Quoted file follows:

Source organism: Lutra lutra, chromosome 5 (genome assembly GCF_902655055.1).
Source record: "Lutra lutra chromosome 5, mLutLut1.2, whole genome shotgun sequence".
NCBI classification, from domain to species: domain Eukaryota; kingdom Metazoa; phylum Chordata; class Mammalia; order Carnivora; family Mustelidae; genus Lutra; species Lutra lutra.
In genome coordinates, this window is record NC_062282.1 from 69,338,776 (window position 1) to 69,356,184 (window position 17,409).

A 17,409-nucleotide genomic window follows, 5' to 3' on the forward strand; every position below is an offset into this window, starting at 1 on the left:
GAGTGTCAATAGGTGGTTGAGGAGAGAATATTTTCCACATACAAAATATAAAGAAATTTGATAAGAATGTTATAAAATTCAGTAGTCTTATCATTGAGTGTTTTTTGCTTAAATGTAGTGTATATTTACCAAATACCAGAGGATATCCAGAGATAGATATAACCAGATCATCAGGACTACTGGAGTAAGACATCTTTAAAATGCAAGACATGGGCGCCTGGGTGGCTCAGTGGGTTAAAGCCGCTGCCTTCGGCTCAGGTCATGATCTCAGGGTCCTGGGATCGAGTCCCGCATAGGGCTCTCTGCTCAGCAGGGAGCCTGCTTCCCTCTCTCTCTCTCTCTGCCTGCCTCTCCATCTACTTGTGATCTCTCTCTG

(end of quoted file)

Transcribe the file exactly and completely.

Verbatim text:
Source organism: Lutra lutra, chromosome 5 (genome assembly GCF_902655055.1).
Source record: "Lutra lutra chromosome 5, mLutLut1.2, whole genome shotgun sequence".
NCBI classification, from domain to species: domain Eukaryota; kingdom Metazoa; phylum Chordata; class Mammalia; order Carnivora; family Mustelidae; genus Lutra; species Lutra lutra.
In genome coordinates, this window is record NC_062282.1 from 69,338,776 (window position 1) to 69,356,184 (window position 17,409).

A 17,409-nucleotide genomic window follows, 5' to 3' on the forward strand; every position below is an offset into this window, starting at 1 on the left:
GAGTGTCAATAGGTGGTTGAGGAGAGAATATTTTCCACATACAAAATATAAAGAAATTTGATAAGAATGTTATAAAATTCAGTAGTCTTATCATTGAGTGTTTTTTGCTTAAATGTAGTGTATATTTACCAAATACCAGAGGATATCCAGAGATAGATATAACCAGATCATCAGGACTACTGGAGTAAGACATCTTTAAAATGCAAGACATGGGCGCCTGGGTGGCTCAGTGGGTTAAAGCCGCTGCCTTCGGCTCAGGTCATGATCTCAGGGTCCTGGGATCGAGTCCCGCATAGGGCTCTCTGCTCAGCAGGGAGCCTGCTTCCCTCTCTCTCTCTCTCTGCCTGCCTCTCCATCTACTTGTGATCTCTCTCTG